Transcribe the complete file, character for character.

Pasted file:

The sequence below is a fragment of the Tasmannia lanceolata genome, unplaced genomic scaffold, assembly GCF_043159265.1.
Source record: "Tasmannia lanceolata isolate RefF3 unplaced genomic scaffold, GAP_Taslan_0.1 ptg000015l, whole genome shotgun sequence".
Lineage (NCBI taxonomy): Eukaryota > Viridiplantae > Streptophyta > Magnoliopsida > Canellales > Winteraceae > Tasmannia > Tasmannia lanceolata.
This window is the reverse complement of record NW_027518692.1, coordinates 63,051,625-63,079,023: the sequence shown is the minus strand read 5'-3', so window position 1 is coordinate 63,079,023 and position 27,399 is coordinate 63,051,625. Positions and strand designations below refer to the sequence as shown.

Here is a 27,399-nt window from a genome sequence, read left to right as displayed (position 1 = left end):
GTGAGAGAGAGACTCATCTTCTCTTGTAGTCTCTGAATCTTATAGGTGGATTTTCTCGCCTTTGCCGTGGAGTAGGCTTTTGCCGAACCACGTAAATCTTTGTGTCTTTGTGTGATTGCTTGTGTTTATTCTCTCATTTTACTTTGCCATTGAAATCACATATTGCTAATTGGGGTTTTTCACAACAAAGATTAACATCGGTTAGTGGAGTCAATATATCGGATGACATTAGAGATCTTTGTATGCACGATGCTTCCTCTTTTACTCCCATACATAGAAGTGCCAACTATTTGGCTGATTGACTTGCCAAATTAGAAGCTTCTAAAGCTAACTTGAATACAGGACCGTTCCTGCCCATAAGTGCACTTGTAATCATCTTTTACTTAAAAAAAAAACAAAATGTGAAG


The sequence below is a fragment of the Tasmannia lanceolata genome, unplaced genomic scaffold, assembly GCF_043159265.1.
Source record: "Tasmannia lanceolata isolate RefF3 unplaced genomic scaffold, GAP_Taslan_0.1 ptg000015l, whole genome shotgun sequence".
Lineage (NCBI taxonomy): Eukaryota > Viridiplantae > Streptophyta > Magnoliopsida > Canellales > Winteraceae > Tasmannia > Tasmannia lanceolata.
This window is the reverse complement of record NW_027518692.1, coordinates 63,051,625-63,079,023: the sequence shown is the minus strand read 5'-3', so window position 1 is coordinate 63,079,023 and position 27,399 is coordinate 63,051,625. Positions and strand designations below refer to the sequence as shown.

Here is a 27,399-nt window from a genome sequence, read left to right as displayed (position 1 = left end):
GTGAGAGAGAGACTCATCTTCTCTTGTAGTCTCTGAATCTTATAGGTGGATTTTCTCGCCTTTGCCGTGGAGTAGGCTTTTGCCGAACCACGTAAATCTTTGTGTCTTTGTGTGATTGCTTGTGTTTATTCTCTCATTTTACTTTGCCATTGAAATCACATATTGCTAATTGGGGTTTTTCACAACAAAGATTAACATCGGTTAGTGGAGTCAATATATCGGATGACATTAGAGATCTTTGTATGCACGATGCTTCCTCTTTTACTCCCATACATAGAAGTGCCAACTATTTGGCTGATTGACTTGCCAAATTAGAAGCTTCTAAAGCTAACTTGAATACAGGACCGTTCCTGCCCATAAGTGCACTTGTAATCATCTTTTACTTAAAAAAAAAACAAAATGTGAAG